Marijuana as a Treatment for PTSD?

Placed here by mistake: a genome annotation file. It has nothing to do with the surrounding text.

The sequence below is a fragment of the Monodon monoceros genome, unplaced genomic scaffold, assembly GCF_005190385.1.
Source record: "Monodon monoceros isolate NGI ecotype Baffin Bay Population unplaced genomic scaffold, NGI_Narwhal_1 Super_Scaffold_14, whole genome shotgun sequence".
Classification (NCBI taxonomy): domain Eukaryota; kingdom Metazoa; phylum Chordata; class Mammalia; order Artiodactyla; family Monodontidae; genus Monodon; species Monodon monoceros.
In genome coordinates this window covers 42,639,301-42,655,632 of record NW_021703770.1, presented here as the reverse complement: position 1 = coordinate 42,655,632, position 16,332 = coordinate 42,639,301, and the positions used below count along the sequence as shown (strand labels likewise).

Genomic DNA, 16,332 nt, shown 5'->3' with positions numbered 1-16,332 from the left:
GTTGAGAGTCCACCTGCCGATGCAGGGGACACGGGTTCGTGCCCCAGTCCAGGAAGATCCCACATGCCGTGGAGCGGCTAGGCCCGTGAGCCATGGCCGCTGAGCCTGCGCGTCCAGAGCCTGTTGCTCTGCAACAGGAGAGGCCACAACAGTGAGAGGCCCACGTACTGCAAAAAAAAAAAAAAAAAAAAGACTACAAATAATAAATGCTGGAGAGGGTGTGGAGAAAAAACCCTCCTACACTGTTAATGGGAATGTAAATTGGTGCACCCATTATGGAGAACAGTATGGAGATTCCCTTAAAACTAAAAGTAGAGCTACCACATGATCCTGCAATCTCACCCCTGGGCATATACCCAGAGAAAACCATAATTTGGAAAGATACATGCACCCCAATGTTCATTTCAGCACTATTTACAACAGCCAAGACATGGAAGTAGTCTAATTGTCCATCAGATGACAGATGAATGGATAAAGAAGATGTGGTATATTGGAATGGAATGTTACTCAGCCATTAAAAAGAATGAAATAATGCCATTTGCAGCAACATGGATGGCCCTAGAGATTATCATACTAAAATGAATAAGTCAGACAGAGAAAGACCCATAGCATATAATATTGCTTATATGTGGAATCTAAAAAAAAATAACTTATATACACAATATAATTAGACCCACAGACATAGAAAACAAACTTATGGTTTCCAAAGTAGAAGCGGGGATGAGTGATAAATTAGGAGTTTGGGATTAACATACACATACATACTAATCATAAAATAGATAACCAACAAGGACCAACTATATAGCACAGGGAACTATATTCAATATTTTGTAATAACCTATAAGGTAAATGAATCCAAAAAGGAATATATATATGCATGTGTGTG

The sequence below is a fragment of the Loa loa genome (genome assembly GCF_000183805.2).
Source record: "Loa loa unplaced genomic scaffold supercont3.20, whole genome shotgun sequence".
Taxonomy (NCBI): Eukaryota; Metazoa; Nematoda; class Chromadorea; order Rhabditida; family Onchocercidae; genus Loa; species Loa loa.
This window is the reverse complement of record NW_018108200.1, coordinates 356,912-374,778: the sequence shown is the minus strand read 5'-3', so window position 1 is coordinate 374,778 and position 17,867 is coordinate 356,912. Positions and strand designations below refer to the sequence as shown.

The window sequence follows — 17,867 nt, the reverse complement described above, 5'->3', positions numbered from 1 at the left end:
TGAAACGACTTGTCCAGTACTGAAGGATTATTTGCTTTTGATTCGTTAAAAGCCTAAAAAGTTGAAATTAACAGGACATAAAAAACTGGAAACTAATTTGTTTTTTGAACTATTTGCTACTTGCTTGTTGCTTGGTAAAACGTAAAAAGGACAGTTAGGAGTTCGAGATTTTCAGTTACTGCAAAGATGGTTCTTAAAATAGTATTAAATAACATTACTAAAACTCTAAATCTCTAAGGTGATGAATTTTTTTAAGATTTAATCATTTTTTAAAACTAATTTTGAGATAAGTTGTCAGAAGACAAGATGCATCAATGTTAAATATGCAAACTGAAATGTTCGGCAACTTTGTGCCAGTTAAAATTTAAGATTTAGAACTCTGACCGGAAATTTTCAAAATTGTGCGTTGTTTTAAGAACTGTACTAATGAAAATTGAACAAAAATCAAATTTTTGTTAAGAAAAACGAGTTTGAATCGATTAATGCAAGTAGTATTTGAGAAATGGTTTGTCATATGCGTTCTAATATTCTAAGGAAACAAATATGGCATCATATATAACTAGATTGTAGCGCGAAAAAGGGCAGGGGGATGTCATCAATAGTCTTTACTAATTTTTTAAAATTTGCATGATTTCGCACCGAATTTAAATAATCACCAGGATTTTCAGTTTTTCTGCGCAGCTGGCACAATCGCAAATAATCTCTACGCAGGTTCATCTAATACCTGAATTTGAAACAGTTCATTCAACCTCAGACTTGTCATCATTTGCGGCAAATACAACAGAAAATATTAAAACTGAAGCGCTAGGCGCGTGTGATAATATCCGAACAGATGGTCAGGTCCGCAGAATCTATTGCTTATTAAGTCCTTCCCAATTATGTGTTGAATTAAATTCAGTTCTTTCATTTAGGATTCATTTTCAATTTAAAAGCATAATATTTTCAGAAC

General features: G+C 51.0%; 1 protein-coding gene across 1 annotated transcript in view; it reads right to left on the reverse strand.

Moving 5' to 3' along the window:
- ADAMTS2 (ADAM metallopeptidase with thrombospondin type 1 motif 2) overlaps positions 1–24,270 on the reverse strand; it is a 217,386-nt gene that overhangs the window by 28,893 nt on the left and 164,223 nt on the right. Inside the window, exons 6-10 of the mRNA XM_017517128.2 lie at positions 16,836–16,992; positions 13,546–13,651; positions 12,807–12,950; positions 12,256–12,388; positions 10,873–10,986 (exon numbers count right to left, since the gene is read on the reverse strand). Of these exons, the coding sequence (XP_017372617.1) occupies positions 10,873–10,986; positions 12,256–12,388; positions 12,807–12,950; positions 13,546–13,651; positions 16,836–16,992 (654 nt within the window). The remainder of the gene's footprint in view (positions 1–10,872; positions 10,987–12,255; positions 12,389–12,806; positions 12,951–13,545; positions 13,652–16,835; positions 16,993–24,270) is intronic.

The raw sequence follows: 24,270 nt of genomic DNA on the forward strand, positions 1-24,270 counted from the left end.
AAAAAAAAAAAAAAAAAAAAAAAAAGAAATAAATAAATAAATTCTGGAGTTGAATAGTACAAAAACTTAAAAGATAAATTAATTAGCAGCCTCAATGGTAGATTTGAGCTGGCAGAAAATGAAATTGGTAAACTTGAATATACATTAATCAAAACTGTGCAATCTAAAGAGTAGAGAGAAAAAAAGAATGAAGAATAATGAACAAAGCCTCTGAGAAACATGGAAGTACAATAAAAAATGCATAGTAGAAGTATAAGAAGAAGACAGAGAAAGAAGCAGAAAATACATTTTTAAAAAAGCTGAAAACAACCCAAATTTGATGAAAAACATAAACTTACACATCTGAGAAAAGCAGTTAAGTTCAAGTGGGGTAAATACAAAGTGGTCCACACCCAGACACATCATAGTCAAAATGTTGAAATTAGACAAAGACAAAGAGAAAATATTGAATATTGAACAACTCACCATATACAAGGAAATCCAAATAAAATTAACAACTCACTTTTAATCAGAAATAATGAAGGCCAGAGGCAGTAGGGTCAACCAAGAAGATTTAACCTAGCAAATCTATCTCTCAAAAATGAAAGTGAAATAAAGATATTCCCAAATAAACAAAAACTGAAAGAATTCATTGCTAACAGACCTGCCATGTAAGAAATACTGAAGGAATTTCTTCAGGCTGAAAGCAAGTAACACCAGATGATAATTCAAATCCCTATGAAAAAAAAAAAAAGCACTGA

The U.S. Department of Veterans Affairs has received wave of criticism over the department’s prohibition on providing prescriptions for medical marijuana to patients, even for patients living in the 14 states that have legalized medical marijuana. State and federal political differences appear to be playing a role in the decision, as the Drug Enforcement Agency lists marijuana on the Schedule I classification, reserved for substances not accepted for medical use. Many find this decision disappointing, given the large number of veterans returning from war with posttraumatic stress disorder (PTSD), with estimates of approximately 20 percent of recent war veterans meeting PTSD diagnostic criteria (Rand Corporation, 2008). While no reported randomized clinical studies have examined the effect of cannabis for the treatment of PTSD, the cannabis users report increased feelings of relaxation and decreased anxiety (Gonzalez, 2007; Woolridge et al., 2005). Anecdotal evidence suggests potential promise of cannabis for treating anxiety disorders. In addition, a recent report found that PTSD symptoms were positively associated with increased coping-oriented motives for marijuana use, such that those with higher PTSD symptoms reported using the substance to relieve negative emotional distress (Bonn-Miller, Vujanovic, Feldner, Bernstein, & Zvolensky, 2007). The benefits of marijuana use will need to be weighed carefully against potential side effects. Cannabis-addiction has been the source of much work on substance use disorders, and presents an added complication in the use of medical marijuana (Cohen, 2009), especially given that individuals with PTSD have higher rates of substance use disorders than the typical population (Bremner, Southwick, Darnell, & Charney, 1996). Providing substances with high addiction potential in order to treat a disorder in which psychosocial treatments have shown tremendous efficacy is ethically questionable. Other notable side effects of marijuana use include risk for lung cancer (Ben Amar, 2006), decreased attentional abilities (Barnett, Licko, & Thompson, 1985), and positive psychotic symptoms (Morrison et al., 2009).